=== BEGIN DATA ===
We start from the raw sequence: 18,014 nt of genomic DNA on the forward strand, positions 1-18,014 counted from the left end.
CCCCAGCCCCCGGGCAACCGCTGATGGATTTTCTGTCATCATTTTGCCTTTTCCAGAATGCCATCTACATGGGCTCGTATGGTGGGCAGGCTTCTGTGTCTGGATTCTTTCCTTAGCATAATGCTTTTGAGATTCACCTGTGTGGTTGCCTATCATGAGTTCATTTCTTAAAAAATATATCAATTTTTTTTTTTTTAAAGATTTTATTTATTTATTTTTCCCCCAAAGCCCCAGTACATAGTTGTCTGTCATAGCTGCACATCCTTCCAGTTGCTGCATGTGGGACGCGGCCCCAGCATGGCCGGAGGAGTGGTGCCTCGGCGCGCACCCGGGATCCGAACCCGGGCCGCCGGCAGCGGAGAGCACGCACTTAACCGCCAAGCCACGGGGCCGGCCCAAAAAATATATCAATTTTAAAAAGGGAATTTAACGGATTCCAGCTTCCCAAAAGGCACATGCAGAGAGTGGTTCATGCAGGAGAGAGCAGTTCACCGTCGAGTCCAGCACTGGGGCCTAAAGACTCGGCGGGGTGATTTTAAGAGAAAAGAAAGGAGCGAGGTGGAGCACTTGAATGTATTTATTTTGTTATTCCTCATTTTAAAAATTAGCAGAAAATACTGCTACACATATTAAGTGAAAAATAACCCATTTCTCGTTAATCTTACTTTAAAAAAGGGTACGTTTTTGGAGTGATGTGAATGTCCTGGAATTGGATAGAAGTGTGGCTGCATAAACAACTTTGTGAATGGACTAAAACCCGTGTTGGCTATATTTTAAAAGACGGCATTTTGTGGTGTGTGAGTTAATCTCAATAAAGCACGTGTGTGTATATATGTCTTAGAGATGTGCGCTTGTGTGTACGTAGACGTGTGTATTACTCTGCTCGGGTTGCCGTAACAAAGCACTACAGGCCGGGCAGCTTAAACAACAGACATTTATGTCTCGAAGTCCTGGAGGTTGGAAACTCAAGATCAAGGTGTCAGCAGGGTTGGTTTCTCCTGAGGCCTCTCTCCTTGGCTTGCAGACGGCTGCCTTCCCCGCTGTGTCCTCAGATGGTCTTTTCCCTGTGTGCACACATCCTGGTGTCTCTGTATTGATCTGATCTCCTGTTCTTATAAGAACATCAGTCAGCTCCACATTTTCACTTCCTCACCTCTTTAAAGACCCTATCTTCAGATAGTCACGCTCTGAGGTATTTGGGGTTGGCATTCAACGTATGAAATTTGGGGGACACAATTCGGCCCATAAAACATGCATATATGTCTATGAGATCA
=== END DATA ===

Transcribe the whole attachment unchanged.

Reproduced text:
We start from the raw sequence: 18,014 nt of genomic DNA on the forward strand, positions 1-18,014 counted from the left end.
CCCCAGCCCCCGGGCAACCGCTGATGGATTTTCTGTCATCATTTTGCCTTTTCCAGAATGCCATCTACATGGGCTCGTATGGTGGGCAGGCTTCTGTGTCTGGATTCTTTCCTTAGCATAATGCTTTTGAGATTCACCTGTGTGGTTGCCTATCATGAGTTCATTTCTTAAAAAATATATCAATTTTTTTTTTTTTAAAGATTTTATTTATTTATTTTTCCCCCAAAGCCCCAGTACATAGTTGTCTGTCATAGCTGCACATCCTTCCAGTTGCTGCATGTGGGACGCGGCCCCAGCATGGCCGGAGGAGTGGTGCCTCGGCGCGCACCCGGGATCCGAACCCGGGCCGCCGGCAGCGGAGAGCACGCACTTAACCGCCAAGCCACGGGGCCGGCCCAAAAAATATATCAATTTTAAAAAGGGAATTTAACGGATTCCAGCTTCCCAAAAGGCACATGCAGAGAGTGGTTCATGCAGGAGAGAGCAGTTCACCGTCGAGTCCAGCACTGGGGCCTAAAGACTCGGCGGGGTGATTTTAAGAGAAAAGAAAGGAGCGAGGTGGAGCACTTGAATGTATTTATTTTGTTATTCCTCATTTTAAAAATTAGCAGAAAATACTGCTACACATATTAAGTGAAAAATAACCCATTTCTCGTTAATCTTACTTTAAAAAAGGGTACGTTTTTGGAGTGATGTGAATGTCCTGGAATTGGATAGAAGTGTGGCTGCATAAACAACTTTGTGAATGGACTAAAACCCGTGTTGGCTATATTTTAAAAGACGGCATTTTGTGGTGTGTGAGTTAATCTCAATAAAGCACGTGTGTGTATATATGTCTTAGAGATGTGCGCTTGTGTGTACGTAGACGTGTGTATTACTCTGCTCGGGTTGCCGTAACAAAGCACTACAGGCCGGGCAGCTTAAACAACAGACATTTATGTCTCGAAGTCCTGGAGGTTGGAAACTCAAGATCAAGGTGTCAGCAGGGTTGGTTTCTCCTGAGGCCTCTCTCCTTGGCTTGCAGACGGCTGCCTTCCCCGCTGTGTCCTCAGATGGTCTTTTCCCTGTGTGCACACATCCTGGTGTCTCTGTATTGATCTGATCTCCTGTTCTTATAAGAACATCAGTCAGCTCCACATTTTCACTTCCTCACCTCTTTAAAGACCCTATCTTCAGATAGTCACGCTCTGAGGTATTTGGGGTTGGCATTCAACGTATGAAATTTGGGGGACACAATTCGGCCCATAAAACATGCATATATGTCTATGAGATCA